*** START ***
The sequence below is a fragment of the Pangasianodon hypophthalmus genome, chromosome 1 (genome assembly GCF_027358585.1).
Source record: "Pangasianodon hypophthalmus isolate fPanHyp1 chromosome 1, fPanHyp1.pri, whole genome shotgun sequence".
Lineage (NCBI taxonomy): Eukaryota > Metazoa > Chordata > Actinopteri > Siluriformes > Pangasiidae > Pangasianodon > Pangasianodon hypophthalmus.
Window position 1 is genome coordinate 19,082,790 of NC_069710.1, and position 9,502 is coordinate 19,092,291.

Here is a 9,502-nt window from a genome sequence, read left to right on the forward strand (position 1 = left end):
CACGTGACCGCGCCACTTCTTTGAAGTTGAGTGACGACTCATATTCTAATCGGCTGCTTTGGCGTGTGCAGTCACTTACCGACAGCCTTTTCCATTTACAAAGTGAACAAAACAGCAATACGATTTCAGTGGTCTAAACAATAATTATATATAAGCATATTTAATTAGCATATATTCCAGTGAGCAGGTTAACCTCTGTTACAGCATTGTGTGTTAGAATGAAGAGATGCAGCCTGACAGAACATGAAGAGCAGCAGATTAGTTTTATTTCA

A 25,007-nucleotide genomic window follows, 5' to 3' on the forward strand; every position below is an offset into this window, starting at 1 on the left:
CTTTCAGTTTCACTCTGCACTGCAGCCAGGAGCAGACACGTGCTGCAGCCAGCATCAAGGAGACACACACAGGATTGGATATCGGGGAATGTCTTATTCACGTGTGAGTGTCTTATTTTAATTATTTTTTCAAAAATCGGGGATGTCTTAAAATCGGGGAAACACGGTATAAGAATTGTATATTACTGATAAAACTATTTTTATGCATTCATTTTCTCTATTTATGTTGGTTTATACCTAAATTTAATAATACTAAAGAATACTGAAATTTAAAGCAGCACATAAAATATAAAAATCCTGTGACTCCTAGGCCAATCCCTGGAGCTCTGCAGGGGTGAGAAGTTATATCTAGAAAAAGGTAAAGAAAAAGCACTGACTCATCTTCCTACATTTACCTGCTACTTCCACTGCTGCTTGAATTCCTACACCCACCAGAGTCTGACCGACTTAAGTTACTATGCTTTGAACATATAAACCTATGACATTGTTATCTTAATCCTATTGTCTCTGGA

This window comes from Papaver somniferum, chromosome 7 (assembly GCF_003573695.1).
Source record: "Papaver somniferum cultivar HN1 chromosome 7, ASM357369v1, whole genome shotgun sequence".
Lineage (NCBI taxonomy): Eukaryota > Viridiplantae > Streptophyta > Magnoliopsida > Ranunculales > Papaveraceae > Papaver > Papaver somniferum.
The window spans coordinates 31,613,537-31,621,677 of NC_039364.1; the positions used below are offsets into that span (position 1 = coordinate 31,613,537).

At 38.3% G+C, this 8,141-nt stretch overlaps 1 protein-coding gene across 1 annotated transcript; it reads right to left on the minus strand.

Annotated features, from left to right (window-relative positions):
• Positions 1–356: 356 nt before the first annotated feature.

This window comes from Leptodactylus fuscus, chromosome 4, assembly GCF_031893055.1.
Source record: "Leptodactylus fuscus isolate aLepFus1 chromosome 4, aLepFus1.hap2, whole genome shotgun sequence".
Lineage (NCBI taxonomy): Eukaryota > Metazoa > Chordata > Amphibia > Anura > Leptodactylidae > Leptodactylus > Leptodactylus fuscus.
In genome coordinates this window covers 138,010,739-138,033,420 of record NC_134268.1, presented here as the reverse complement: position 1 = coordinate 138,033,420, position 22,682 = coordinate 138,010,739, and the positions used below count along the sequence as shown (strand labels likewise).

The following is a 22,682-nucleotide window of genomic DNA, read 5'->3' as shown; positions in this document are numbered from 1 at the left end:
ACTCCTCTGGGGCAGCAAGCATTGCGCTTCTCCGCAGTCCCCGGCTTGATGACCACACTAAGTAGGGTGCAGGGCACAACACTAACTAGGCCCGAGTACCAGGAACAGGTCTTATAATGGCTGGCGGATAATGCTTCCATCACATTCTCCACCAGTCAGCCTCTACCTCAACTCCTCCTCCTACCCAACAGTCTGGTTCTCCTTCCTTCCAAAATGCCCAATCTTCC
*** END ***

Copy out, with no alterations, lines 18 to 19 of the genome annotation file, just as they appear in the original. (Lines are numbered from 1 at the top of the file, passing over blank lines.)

Lineage (NCBI taxonomy): Eukaryota > Metazoa > Chordata > Amphibia > Anura > Leptodactylidae > Leptodactylus > Leptodactylus fuscus.
In genome coordinates this window covers 138,010,739-138,033,420 of record NC_134268.1, presented here as the reverse complement: position 1 = coordinate 138,033,420, position 22,682 = coordinate 138,010,739, and the positions used below count along the sequence as shown (strand labels likewise).